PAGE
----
Chris Pratt as Owen in 'Jurassic World: Fallen Kindom'. Picture: Universal Pictures
Chris Pratt as Owen in 'Jurassic World: Fallen Kindom'. Picture: Universal Pictures

'Jurassic World: Fallen Kingdom' is a palatable cheesy movie

By Jamal Grootboom Time of article published Jun 8, 2018

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'Jurassic World: Fallen Kingdom' is a fun time at the cinema and gives the people what they want.

Rating: 3/5

Picking up three years after the events of 'Jurassic World', the sequel to the blockbuster film finds humanity at a crossroads: should dinosaurs be afforded similar rights as animals? 

The dormant volcano on the island where dinosaurs live has become active, and failing to save them would cause the second extinction of the creatures. 

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Claire (Bryce Dallas Howard) and Owen (Chris Pratt) embark on an expedition to save the dinosaurs but things do not go as planned. 

When it comes to surprise blockbuster, 'Jurassic World' came out of nowhere and took the world by storm 2015. Becoming one of the biggest grossing films of that year. And while 'Jurassic World' very much thematically felt similar to the original 'Jurassic Park', 'Jurassic World: Fallen Kingdom' takes those building blocks and branches the franchise out even more.

Now, this film by no means is a smart film. The characters are one-dimensional, the villain is very moustache twirly, the beats of the film are beyond predictable and kiss scene between Owen and Claire is still forced. 

However, the screenwriters and directors are well aware of the type of film/franchise this is and lean in the ridiculousness of it all. This is apparent from the first minute when we see a debate about whether dinosaurs deserve animal rights in US Congress. Which is really quite laughable taking into consideration that dinosaurs could end the human race in one swoop.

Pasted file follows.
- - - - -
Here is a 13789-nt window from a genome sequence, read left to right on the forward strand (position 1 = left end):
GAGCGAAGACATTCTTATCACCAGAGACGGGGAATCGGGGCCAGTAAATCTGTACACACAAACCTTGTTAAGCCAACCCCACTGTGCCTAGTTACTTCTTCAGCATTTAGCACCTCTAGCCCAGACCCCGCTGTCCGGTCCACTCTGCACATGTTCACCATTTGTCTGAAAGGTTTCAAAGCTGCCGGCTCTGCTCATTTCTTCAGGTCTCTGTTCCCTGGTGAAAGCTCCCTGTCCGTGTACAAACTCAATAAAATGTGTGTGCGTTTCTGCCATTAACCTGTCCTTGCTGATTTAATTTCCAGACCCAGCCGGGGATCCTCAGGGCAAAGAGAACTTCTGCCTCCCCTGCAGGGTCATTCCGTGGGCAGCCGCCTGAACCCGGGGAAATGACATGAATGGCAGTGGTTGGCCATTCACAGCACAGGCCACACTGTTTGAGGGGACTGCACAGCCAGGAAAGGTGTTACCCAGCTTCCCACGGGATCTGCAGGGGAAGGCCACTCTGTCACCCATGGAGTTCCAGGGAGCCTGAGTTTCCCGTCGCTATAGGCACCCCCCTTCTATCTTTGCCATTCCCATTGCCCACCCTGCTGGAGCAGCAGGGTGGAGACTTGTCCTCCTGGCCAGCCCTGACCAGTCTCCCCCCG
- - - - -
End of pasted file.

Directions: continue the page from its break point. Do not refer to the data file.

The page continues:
However, the self-awareness along with the on-screen charisma of all our protagonists is what makes this film such a joy to watch. Even the two new characters Franklin (Justice Smith) and Zia Rodriguez (Daniella Pineda) fit right in, and provide never-ending comic relief. 

Pratt has also brought more nuance to Owen and this time around he feels a lot less like Star-Lord 2.0. 

The one thing, however, is I wish this movie was just a tiny bit less cheesy. And I know this franchise is built on the being super cheesy — when you establish that a specific dinosaur is a highly unstable and only a prototype and a character walks into a cage signing his own death certificate then we’ve gone a bit far. All I’m saying is I would’ve liked if it was more Camembert and than blue cheese. 

The action and special effects are spectacular and the film is a lot gorier than the previous one. Director J.A. Bayona does a great job of giving the dinosaurs and humans palatable personalities with Blue and Owen’s relationship being very enduring. 

Is this film predictable? Yes. Do characters make unrealistic decisions? Yes. Is the setup for the third film lazy? Yes. However, the fact that everyone involved is very self-aware of the ridiculous of this franchise and they lean into it makes for an enjoyable time at the cinema. 

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